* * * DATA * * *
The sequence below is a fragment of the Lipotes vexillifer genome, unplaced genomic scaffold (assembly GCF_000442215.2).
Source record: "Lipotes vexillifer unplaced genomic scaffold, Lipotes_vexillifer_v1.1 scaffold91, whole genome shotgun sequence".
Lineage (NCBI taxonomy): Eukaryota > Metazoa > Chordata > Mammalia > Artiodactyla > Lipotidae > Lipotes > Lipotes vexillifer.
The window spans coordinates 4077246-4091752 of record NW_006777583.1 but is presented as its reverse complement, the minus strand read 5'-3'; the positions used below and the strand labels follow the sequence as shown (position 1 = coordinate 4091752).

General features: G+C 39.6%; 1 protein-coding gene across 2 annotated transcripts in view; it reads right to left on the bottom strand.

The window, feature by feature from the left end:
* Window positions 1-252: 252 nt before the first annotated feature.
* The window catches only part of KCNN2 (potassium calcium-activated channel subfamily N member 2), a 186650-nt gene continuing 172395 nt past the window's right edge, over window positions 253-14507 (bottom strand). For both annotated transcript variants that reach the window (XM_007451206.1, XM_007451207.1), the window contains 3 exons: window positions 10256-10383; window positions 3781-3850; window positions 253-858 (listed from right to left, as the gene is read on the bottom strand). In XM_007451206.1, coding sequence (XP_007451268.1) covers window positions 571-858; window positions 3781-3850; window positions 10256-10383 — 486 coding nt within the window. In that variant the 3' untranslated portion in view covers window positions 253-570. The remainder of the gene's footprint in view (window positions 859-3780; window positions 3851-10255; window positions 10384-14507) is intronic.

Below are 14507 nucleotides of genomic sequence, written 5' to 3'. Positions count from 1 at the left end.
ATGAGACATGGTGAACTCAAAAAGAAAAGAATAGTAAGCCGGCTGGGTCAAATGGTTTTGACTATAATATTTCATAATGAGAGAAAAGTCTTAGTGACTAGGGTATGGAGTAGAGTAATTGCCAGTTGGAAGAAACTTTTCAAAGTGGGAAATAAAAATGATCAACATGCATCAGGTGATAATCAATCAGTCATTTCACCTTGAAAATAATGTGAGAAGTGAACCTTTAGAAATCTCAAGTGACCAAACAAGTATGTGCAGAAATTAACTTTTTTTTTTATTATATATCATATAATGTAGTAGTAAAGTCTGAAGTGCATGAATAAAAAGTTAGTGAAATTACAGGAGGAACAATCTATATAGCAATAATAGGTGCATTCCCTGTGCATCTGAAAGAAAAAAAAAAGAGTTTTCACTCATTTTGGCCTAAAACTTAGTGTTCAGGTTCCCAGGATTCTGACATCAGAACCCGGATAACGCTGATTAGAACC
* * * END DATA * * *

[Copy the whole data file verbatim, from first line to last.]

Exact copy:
The sequence below is a fragment of the Lipotes vexillifer genome, unplaced genomic scaffold (assembly GCF_000442215.2).
Source record: "Lipotes vexillifer unplaced genomic scaffold, Lipotes_vexillifer_v1.1 scaffold91, whole genome shotgun sequence".
Lineage (NCBI taxonomy): Eukaryota > Metazoa > Chordata > Mammalia > Artiodactyla > Lipotidae > Lipotes > Lipotes vexillifer.
The window spans coordinates 4077246-4091752 of record NW_006777583.1 but is presented as its reverse complement, the minus strand read 5'-3'; the positions used below and the strand labels follow the sequence as shown (position 1 = coordinate 4091752).

General features: G+C 39.6%; 1 protein-coding gene across 2 annotated transcripts in view; it reads right to left on the bottom strand.

The window, feature by feature from the left end:
* Window positions 1-252: 252 nt before the first annotated feature.
* The window catches only part of KCNN2 (potassium calcium-activated channel subfamily N member 2), a 186650-nt gene continuing 172395 nt past the window's right edge, over window positions 253-14507 (bottom strand). For both annotated transcript variants that reach the window (XM_007451206.1, XM_007451207.1), the window contains 3 exons: window positions 10256-10383; window positions 3781-3850; window positions 253-858 (listed from right to left, as the gene is read on the bottom strand). In XM_007451206.1, coding sequence (XP_007451268.1) covers window positions 571-858; window positions 3781-3850; window positions 10256-10383 — 486 coding nt within the window. In that variant the 3' untranslated portion in view covers window positions 253-570. The remainder of the gene's footprint in view (window positions 859-3780; window positions 3851-10255; window positions 10384-14507) is intronic.

Below are 14507 nucleotides of genomic sequence, written 5' to 3'. Positions count from 1 at the left end.
ATGAGACATGGTGAACTCAAAAAGAAAAGAATAGTAAGCCGGCTGGGTCAAATGGTTTTGACTATAATATTTCATAATGAGAGAAAAGTCTTAGTGACTAGGGTATGGAGTAGAGTAATTGCCAGTTGGAAGAAACTTTTCAAAGTGGGAAATAAAAATGATCAACATGCATCAGGTGATAATCAATCAGTCATTTCACCTTGAAAATAATGTGAGAAGTGAACCTTTAGAAATCTCAAGTGACCAAACAAGTATGTGCAGAAATTAACTTTTTTTTTTATTATATATCATATAATGTAGTAGTAAAGTCTGAAGTGCATGAATAAAAAGTTAGTGAAATTACAGGAGGAACAATCTATATAGCAATAATAGGTGCATTCCCTGTGCATCTGAAAGAAAAAAAAAAGAGTTTTCACTCATTTTGGCCTAAAACTTAGTGTTCAGGTTCCCAGGATTCTGACATCAGAACCCGGATAACGCTGATTAGAACC